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Where do I get Video, Audio, and Frame files?

Warning.png This is a frequently asked question. Find the answer in the FAQ.


Daphne uses mpeg2 (or mpeg1) video files in conjunction with Ogg Vorbis audio files. Frame files are files that map the video/audio files to laserdisc frame numbers.

Creating Video/Audio Files


  • A laserdisc from a laserdisc arcade game
  • A laserdisc player
  • A video capture card such as the ATI TV Wonder 650
  • About 30 gigs of free hard drive space
  • Windows (video editing on other platforms is possible but beyond the ppi scope of this document)

Capture your laserdisc

Capture the entire laserdisc proposal software using your video capture card, in as high of quality as your hardware will allow. (refer to your capture card documentation for details)

Edit and Prepare

The rest of these instructions will church management software assume that you have an AVI capture of the laserdisc. If your video is in an mpeg format, you can use a program like flaskmpeg or dvd2avi to convert it to AVI.

About AVI creation: When creating an AVI behavioral targeting file, you should always use the HuffYUV [1] codec whenever possible.

The only two reasons not to use HuffYUV is if you are low on disk space or you simply don't care about the image quality of the video that you are editing.

If you know how to do video editing, and wish to do some editing, now is the time. Video editing is not necessary, so these instructions won't discuss it any further. However, once you've successfully gotten Daphne working with your own laserdisc capture, you may want to learn some video editing tricks to improve the image quality of your video.

About video editing: A free, proven method for editing video Dr Susan Lim is to use Virtualdub [2] in conjunction with the HuffYUV codec.

This is one of the main reasons we recommend using AVI's.

Make the Video File

You most likely will need to resize your video to a different resolution than the 720x480 that you captured it in. We won't actually do this yet. For now, you should take note of the resolution that your video will need to be in stun gun. Here is a chart of the resolution your mpeg needs to be in to be used with DAPHNE (each game is different):

Disc Name Resolution
Astron Belt 512x480
Badlands 640x480
Bega's Battle 512x480
Cliff Hanger 640x480
Cobra Command 512x480
Dragon's Lair * see below
Dragon's Lair 2 * see below
Esh's Aurunmilla 512x480
Galaxy Ranger 512x480
GP World 512x480
Interstellar 512x480
MACH 3 512x480
Road Blaster 512x480
Space Ace * see below
Star Blazer 512x480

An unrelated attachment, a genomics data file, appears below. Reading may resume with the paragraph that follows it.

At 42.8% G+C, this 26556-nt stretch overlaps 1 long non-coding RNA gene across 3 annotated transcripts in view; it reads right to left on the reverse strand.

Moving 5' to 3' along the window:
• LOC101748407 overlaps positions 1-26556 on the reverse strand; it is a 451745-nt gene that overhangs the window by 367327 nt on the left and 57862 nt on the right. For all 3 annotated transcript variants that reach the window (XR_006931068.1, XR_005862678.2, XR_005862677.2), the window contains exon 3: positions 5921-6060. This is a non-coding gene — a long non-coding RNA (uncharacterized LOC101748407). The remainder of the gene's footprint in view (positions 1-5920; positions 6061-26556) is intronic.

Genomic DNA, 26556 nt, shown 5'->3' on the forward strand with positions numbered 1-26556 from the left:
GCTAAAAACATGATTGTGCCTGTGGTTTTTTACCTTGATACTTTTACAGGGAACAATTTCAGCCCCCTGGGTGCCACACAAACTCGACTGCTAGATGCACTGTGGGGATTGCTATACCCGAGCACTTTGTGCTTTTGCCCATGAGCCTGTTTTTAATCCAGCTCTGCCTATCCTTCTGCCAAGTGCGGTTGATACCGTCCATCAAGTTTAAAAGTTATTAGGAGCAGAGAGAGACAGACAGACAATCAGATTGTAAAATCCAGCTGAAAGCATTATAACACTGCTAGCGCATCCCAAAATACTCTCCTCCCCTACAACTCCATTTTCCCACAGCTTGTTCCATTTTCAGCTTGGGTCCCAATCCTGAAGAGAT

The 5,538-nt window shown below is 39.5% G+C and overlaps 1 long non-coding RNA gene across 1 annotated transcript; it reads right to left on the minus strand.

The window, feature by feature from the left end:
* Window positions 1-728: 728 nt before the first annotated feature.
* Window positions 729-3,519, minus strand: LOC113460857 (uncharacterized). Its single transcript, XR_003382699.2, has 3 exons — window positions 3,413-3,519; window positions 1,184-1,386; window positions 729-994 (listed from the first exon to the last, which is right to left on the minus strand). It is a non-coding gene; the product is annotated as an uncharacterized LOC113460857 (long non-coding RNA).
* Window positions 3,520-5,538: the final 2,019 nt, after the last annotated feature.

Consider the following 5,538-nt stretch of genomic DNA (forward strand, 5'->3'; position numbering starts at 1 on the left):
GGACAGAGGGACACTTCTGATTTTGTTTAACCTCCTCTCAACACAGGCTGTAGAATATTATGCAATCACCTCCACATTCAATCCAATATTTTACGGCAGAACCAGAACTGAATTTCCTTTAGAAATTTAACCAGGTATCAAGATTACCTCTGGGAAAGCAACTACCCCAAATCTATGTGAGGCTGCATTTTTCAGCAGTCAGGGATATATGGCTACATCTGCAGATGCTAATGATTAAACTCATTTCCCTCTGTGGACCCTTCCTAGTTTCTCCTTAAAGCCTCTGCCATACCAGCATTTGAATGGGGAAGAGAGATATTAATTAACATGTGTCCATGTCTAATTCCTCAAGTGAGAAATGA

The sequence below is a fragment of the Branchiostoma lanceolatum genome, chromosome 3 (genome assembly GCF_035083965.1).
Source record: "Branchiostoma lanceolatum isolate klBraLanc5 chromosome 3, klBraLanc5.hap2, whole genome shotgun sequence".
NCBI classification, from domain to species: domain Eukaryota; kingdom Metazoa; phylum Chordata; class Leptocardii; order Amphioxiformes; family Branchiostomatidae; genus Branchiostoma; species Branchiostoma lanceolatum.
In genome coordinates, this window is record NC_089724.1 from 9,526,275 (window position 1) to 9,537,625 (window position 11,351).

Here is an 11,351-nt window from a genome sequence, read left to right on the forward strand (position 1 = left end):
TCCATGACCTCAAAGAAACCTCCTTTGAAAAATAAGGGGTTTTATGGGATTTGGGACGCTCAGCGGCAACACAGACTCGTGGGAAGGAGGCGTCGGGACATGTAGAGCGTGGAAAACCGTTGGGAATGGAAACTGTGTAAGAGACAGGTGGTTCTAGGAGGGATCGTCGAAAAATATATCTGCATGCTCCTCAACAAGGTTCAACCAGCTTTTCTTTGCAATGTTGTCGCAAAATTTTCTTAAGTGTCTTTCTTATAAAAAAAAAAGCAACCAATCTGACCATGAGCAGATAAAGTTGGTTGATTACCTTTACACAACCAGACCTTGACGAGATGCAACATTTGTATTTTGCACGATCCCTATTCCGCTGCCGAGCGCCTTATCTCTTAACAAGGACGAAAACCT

Super Don Quixote 512x480
Thayer's Quest * see below
Us vs Them 512x480

Items marked with a * can be in any resolution, but performance will be best if they are in the same resolution that you run DAPHNE in (usually 640x480). You have been warned!

You are now ready to create the final .m2v file. An easy way to do this by using tmpgenc [3]. Tmpgenc has many options, most of which you don't need to worry about. The two things you must do are:

  • Set the proper output size for your game (using the above chart, click on Setting in tmpgenc and go to the Video tab)
  • Set the Stream Type to be ES (Video Only), not to be confused with System (Video Only)

You can experiment with the other options to see which ones you like. When you are satisfied with your configuration, click the big Start button and kick back and relax. This can take a while.

About cartoon-based laserdisc games : Most cartoon games will look better if they are converted from 29.97 fps to their original 23.976 fps (namely Dragon's Lair and Space Ace). This is known as performing an 'inverse telecine' on the video. Since this is not required, we won't say anymore about it here.

Make the Audio File

Daphne uses the Ogg Vorbis codec for audio. The first step is to extract the uncompressed .WAV audio file from your .AVI. Virtualdub [4] handles this task quite nicely. From within Virtualdub, just open your AVI, then go to File->Save As WAV.

You will need to convert this .WAV file to Ogg Vorbis format. Make sure the audio is stereo, 16-bit, and 44.1 kHz. If your audio stream is at 48 KHz, for example, you'll need to use a tool like Sound Forge to resample down to 44.1 kHZ. If you don't know what format your .WAV file is in, a simple audio editing program should be able to provide that information for you.

Once you've ensured that your .WAV file is in the proper format (44.1 kHz, 16-bit, stereo), you can use an ogg encoder [5] to convert the .WAV file to an .OGG file. Sound Forge can also save directly to .OGG for those of you so inclined.

Put your .m2v file and your .ogg file into the same folder

You should now have a .m2v file, and an .ogg file. Make sure that these files are located in the same directory and that they have the same name except for the suffix. For example, you could have a video file called mymovie.m2v and an audio file called mymovie.ogg stashed in a directory called stuff.

Frame Files

Go to Framefiles

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